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Topic: the probability theory has holes!
Replies: 31   Last Post: Dec 3, 2009 7:55 PM

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 ostap_bender_1900@hotmail.com Posts: 681 Registered: 2/1/08
Re: the probability theory has holes!
Posted: Dec 3, 2009 7:55 PM

On Dec 3, 8:53 am, James Burns <burns...@osu.edu> wrote:
> Ostap S. B. M. Bender Jr. wrote:
>

> > On Dec 1, 11:39 am, James Burns <burns...@osu.edu> wrote:
>
> >>One of the more pleasant surprises on the Internet
> >>is finding someone who will admit that they were wrong
> >>(when they finally understand that they were wrong).

>
> >>I wonder, are you going to surprise us?
>
> > I have a surprise for him: the uniform measure on Z+
> > (or any other infinite countable set) doesn't exist,
> > so there can be no valid probability arguments
> > of this sort.

>
> I suppose I understand what you're saying here:
> There is no function f: Z+ -> R such that both
>     f(m) = f(n) for all m,n in Z+
> and
>     Sum_{n in Z+} f(n) = 1
> That's easy enough to prove. Certainly, I am not
> disputing that.
>
> However, it looks to me as though a good argument
> very much like the quick-and-dirty arguments
> being used in this thread is possible with
> an expanded definition of a measure on Z+,
> a definition much like that for generalized
> functions, with the Dirac delta function as a
> particular example.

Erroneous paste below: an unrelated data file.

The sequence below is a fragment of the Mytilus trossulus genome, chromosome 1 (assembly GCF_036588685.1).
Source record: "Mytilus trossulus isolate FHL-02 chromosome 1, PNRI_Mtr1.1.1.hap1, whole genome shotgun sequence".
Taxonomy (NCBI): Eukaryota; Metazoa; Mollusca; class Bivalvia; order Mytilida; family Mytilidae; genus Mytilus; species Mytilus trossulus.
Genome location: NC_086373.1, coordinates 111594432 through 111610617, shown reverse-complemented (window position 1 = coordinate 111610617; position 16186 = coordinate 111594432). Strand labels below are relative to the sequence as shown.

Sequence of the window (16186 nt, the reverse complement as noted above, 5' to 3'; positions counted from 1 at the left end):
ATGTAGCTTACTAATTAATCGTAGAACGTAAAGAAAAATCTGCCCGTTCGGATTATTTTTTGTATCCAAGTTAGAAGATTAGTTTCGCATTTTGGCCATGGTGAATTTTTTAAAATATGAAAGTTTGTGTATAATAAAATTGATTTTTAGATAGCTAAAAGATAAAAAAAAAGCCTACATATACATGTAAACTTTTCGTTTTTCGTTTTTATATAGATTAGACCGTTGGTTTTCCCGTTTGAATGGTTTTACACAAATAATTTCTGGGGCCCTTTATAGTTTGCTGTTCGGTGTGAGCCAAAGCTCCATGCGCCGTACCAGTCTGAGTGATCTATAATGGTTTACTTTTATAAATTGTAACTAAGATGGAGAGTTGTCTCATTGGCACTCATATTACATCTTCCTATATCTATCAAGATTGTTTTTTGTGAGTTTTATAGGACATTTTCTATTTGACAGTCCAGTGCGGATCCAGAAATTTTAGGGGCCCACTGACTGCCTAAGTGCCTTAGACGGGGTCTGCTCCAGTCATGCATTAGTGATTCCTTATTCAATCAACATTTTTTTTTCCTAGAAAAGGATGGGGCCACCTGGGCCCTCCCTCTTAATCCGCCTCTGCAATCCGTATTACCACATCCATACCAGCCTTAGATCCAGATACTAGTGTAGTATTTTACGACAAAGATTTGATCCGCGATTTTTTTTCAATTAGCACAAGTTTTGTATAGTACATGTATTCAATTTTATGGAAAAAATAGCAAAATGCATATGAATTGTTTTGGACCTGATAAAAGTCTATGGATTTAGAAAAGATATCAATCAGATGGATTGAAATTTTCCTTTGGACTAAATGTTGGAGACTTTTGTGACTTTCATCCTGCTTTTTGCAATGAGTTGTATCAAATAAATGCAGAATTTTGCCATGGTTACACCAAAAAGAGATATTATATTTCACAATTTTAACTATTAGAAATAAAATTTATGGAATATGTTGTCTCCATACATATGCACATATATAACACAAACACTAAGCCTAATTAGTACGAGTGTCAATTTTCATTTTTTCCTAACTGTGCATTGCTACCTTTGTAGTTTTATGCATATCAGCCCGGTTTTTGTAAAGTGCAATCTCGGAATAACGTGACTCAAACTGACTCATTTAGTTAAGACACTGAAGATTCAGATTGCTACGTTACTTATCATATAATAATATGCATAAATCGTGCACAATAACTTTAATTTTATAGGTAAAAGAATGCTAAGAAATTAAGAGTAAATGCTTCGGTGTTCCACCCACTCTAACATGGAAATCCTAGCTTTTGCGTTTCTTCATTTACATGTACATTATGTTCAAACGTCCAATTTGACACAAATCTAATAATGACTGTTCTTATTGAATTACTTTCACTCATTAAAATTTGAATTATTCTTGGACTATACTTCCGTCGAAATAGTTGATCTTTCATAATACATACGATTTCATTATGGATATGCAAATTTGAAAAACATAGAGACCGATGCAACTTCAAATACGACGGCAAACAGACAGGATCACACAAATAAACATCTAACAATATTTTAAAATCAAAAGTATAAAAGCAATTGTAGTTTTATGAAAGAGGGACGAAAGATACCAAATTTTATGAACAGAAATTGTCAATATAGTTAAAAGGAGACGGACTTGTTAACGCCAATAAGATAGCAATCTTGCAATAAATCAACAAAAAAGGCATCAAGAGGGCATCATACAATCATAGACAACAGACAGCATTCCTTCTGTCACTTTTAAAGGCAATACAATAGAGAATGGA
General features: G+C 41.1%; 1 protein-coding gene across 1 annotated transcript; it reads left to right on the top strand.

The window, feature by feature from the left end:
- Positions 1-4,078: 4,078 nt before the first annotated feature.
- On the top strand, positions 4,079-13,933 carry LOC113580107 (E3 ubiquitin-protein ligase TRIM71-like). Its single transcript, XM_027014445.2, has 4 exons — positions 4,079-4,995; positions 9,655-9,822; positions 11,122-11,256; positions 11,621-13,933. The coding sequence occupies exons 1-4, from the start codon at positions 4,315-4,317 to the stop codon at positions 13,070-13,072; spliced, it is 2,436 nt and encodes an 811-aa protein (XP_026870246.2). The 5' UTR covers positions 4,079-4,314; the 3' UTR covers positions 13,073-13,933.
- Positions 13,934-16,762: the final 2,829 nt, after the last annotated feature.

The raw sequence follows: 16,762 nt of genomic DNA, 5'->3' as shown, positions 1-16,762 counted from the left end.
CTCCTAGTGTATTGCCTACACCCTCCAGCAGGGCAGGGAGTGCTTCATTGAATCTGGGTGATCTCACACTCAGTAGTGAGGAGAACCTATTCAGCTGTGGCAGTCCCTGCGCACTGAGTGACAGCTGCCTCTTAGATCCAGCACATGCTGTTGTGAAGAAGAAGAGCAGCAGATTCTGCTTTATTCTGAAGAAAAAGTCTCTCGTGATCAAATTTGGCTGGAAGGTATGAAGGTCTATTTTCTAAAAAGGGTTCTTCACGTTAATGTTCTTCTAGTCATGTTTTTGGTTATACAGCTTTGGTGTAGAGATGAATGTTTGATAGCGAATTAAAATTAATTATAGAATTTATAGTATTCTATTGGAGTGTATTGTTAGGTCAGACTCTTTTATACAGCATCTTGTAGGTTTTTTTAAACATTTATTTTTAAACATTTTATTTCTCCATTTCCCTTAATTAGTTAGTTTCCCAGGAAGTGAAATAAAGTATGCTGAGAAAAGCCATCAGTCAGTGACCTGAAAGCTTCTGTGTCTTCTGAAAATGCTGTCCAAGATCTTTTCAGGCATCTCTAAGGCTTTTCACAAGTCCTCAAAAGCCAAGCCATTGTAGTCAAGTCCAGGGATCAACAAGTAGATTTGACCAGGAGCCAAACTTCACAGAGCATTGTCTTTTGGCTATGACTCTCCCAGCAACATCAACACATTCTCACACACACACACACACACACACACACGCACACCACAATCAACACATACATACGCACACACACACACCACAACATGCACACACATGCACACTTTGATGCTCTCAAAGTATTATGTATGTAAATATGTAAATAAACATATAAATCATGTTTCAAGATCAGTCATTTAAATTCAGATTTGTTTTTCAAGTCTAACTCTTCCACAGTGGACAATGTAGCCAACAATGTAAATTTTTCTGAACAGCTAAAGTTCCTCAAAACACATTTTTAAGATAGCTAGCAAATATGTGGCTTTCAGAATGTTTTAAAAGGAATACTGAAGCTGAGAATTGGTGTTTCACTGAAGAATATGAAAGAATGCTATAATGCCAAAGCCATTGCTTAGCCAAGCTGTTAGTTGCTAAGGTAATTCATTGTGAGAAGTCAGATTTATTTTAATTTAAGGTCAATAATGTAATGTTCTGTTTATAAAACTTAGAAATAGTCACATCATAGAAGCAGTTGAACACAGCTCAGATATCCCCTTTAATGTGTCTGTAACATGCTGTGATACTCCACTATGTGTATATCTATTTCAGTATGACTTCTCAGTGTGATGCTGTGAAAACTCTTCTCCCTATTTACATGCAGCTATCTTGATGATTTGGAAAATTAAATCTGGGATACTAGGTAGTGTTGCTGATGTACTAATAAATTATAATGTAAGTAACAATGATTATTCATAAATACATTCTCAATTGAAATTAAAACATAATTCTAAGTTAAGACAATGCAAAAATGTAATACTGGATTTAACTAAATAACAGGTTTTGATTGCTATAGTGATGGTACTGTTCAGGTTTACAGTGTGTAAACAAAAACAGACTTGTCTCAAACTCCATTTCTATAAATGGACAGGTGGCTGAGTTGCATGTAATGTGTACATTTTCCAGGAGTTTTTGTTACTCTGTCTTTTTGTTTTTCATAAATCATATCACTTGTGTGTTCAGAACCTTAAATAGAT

>
> As I understand it, the Dirac delta is described
> as a function that is 0 everywhere except one
> point, but, when it is integrated across that
> point, we get 1. This is obviously (and provably)
> impossible, as it is stated.
>

Well, I suppose you can define some relevant probability measures in
the realm of functional analysis, where the the Dirac deltas live.

>
> The work-around that
> I am familiar with uses a sequence of
> functions < d_n > such that
>     d_n(x) -> 0, as n -> infinity, for x <> 0,
> and
>     INT{-inf, +inf} d_n(x) dx  =  1, all n
> There are a lot of choices for such a sequence.
>
> A rigorous argument involving Dirac deltas
> would solve some problem using a convenient
> choice for the d_n, get an answer involving
> n, and then take the limit as n -> infinity
> as the "true" answer. The operations behind
> what we call the Dirac delta are completely
> unexceptional, but they have the same effect
> as the provably impossible function.
>
> My question is: why can't something similar
> be done to create a uniform measure on Z+,
> or, at least, something that would give us
> the answers a uniform measure would, if such
> a thing existed?
>
> For concreteness, suppose
>     f_n : { m in Z+ | m =< n } -> R
> where
>     f_n(m) = 1/n
>
> Suppose we ask what the probability that a
> "random number" is not divisible by 2, 3, or 5
> (for example), and get a constant plus some
> bounds that -> 0 as n -> infinity. Without
> doing very much in the way of calculation, I
> feel confident that the constant would be
> (1/2)(2/3)(4/5).
>
> What is wrong with this argument?
>

Probably not much.

Howevewr:

"the probability theory has holes!"

2. How is this going to help one with the twin primes conjecture?

Date Subject Author
12/1/09 eestath
12/1/09 Kook Spotter
12/1/09 Bart Goddard
12/1/09 eestath
12/1/09 Bart Goddard
12/1/09 eestath
12/1/09 Jim Burns
12/1/09 Bart Goddard
12/1/09 Pubkeybreaker
12/1/09 Bart Goddard
12/1/09 Gerry Myerson
12/1/09 Bart Goddard
12/1/09 eestath
12/2/09 Dik T. Winter
12/2/09 Bart Goddard
12/2/09 eestath
12/2/09 Bart Goddard
12/2/09 eestath
12/3/09 Bart Goddard
12/2/09 eestath
12/1/09 Nick
12/2/09 Dik T. Winter
12/3/09 ostap_bender_1900@hotmail.com
12/3/09 Jim Burns
12/3/09 FredJeffries@gmail.com
12/2/09 Dik T. Winter
12/1/09 Henry
12/1/09 eestath
12/1/09 eestath
12/2/09 Richard Tobin
12/1/09 eestath
12/3/09 ostap_bender_1900@hotmail.com